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Within a busy workplace, one of the most common printer-related questions posed to the tech or IT team is—“does the printer or copier’s toner need to be replaced?” 

It seems like an easy enough question to answer. Once the “toner running low” alert flashes on, it’s time for a new cartridge, right? 

Not quite. There are actually several factors to consider before making the switch—and understanding exactly what these factors are can save your business a surprising amount of money. Over time, these savings can easily reach into the thousands!

When To Change The Toner

If you don’t have a managed print partner, it’s up to you to know when to replace your office printer’s toner. Most of the time, the default setting alerts users when toner supplies are running low. Usually, this goes off when about 10%-20% of the toner supply remains. 

This little reminder is better than nothing. However, it’s often not the most financially sound advice for your machine. That’s because, depending on the printer and the type of toner cartridge, there could be thousands of pages or months of toner remaining before it's really “out.” 

So, if you are paying out-of-pocket for your toner cartridge, you’re basically throwing money away if you swap them out too early.

How Much Time Do I Have Left On My Cartridge?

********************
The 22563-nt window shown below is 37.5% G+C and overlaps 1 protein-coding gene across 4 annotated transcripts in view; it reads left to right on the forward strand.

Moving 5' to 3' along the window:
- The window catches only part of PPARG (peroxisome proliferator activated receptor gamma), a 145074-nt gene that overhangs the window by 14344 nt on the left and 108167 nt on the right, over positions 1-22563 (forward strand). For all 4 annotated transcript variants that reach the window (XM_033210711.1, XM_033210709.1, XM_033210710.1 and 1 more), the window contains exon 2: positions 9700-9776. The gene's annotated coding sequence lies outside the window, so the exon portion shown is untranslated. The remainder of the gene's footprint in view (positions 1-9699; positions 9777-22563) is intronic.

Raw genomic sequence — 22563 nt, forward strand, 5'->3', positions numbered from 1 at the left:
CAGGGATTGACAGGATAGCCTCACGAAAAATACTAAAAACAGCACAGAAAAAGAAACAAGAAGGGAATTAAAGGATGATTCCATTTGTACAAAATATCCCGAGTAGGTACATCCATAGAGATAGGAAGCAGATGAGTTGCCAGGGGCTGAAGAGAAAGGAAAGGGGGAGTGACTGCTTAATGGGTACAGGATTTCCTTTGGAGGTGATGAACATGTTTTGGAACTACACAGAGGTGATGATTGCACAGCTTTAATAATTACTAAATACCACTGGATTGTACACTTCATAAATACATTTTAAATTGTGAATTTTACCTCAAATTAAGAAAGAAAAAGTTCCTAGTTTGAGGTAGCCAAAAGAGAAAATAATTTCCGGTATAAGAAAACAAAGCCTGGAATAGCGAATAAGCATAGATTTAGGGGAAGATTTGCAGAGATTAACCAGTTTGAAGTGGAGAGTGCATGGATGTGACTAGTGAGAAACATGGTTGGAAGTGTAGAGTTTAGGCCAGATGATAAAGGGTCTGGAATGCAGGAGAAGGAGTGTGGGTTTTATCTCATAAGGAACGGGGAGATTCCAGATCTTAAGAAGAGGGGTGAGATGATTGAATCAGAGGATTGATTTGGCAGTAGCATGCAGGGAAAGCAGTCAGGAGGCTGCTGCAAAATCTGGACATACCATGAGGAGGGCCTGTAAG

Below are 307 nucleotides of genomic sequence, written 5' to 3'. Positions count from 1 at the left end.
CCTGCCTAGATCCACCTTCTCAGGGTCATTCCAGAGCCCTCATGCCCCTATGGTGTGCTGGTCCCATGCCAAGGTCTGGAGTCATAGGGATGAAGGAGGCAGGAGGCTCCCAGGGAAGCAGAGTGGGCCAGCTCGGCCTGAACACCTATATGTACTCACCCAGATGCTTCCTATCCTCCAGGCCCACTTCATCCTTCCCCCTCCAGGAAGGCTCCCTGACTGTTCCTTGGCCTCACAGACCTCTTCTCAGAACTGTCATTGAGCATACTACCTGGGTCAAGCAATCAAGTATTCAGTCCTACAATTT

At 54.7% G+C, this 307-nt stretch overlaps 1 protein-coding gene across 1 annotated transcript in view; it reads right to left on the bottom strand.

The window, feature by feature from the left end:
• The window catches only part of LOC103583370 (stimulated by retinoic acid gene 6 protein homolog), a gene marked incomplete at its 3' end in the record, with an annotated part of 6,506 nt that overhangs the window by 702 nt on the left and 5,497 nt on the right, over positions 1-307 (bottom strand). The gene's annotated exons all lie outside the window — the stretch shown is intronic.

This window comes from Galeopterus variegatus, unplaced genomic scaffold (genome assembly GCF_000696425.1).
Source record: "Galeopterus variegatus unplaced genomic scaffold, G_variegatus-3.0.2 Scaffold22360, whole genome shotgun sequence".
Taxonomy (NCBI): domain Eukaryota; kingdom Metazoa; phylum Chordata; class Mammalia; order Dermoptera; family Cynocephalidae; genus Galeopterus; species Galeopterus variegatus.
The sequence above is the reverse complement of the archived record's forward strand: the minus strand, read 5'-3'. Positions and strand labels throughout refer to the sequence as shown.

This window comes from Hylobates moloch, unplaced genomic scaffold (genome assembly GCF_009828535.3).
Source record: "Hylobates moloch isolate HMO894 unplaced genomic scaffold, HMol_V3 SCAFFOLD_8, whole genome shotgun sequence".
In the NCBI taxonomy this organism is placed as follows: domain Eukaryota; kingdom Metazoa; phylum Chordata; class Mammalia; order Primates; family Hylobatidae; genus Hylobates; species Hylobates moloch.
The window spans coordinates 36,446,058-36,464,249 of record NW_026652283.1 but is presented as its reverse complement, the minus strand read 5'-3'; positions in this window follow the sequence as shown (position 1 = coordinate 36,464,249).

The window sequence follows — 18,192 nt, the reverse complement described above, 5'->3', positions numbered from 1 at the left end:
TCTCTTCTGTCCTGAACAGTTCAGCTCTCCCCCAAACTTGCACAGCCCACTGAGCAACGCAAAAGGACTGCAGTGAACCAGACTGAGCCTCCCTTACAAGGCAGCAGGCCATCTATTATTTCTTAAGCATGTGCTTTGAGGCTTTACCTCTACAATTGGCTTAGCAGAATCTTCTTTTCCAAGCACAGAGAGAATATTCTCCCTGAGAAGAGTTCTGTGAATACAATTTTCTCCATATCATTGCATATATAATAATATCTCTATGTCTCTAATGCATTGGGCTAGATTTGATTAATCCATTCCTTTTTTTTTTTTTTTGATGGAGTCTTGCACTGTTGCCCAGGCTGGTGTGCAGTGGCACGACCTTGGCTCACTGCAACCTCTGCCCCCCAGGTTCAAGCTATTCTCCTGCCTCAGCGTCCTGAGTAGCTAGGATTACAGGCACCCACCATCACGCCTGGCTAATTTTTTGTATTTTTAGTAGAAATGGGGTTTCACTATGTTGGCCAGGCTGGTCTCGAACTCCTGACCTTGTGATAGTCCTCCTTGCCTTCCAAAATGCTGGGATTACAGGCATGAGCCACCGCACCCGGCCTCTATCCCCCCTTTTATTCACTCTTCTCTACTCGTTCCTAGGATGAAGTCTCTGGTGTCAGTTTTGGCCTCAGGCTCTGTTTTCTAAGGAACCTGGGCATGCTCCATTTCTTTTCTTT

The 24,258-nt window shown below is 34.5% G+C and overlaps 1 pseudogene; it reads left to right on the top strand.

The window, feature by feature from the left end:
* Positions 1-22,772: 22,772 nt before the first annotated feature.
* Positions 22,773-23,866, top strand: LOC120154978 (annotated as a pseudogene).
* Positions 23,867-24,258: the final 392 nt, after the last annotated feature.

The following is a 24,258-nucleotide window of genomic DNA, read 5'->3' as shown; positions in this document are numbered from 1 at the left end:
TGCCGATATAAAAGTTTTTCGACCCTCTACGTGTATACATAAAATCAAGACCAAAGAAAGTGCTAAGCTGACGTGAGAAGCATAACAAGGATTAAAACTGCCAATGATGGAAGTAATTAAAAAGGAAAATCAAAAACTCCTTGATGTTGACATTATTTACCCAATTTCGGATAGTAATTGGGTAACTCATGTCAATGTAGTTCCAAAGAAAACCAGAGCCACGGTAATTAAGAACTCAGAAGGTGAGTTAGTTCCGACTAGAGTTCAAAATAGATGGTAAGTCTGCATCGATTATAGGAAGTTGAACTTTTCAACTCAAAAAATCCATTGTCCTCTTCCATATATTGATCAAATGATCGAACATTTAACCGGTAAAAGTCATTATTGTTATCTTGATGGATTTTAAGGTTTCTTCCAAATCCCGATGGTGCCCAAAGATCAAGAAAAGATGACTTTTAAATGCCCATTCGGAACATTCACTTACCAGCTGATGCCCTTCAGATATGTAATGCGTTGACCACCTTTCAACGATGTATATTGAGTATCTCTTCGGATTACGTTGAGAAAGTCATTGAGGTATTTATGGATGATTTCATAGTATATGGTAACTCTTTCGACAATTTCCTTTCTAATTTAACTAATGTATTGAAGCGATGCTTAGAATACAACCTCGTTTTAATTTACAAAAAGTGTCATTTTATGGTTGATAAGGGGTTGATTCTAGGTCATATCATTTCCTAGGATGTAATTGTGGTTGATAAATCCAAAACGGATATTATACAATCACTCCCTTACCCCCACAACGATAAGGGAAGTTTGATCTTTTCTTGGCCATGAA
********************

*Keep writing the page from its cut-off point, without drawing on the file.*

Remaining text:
Before deciding when to change your toner, consider what type of toner you have in your printer. Since different types of toner can last longer or shorter than others, this can help you estimate when a switch is due.

There are three standard types of toner: 

  • A compatible cartridge is a remanufactured (think recycled) cartridge. It will likely have the lowest cost of the three, but the highest likelihood to dry up early or be defective. This is a great option if you’re looking to save money.
  • The standard cartridge is your run-of-the-mill cost savings cartridge. It typically gives you about 10,000–12,000 pages. For a home user that doesn’t print constantly, this is a great option.
  • The high yield (sometimes called a jumbo cartridge) is the preferred cartridge option for most corporate printers. For busy offices, they’ll give you the most bang-for-your-buck and offers upwards of 25,000–40,000 printed pages.

Also, do note that the actual size of the printer cartridge is directly related to the printer’s yield. A standard yield cartridge will appear smaller in size than a high yield version. The high yield will also fit more snuggly into your printer, but I assure you that it will fit your printer just fine. For more on the differences between standard and high-yield cartridges, as well as why choosing the right one can save you money, check out this blog.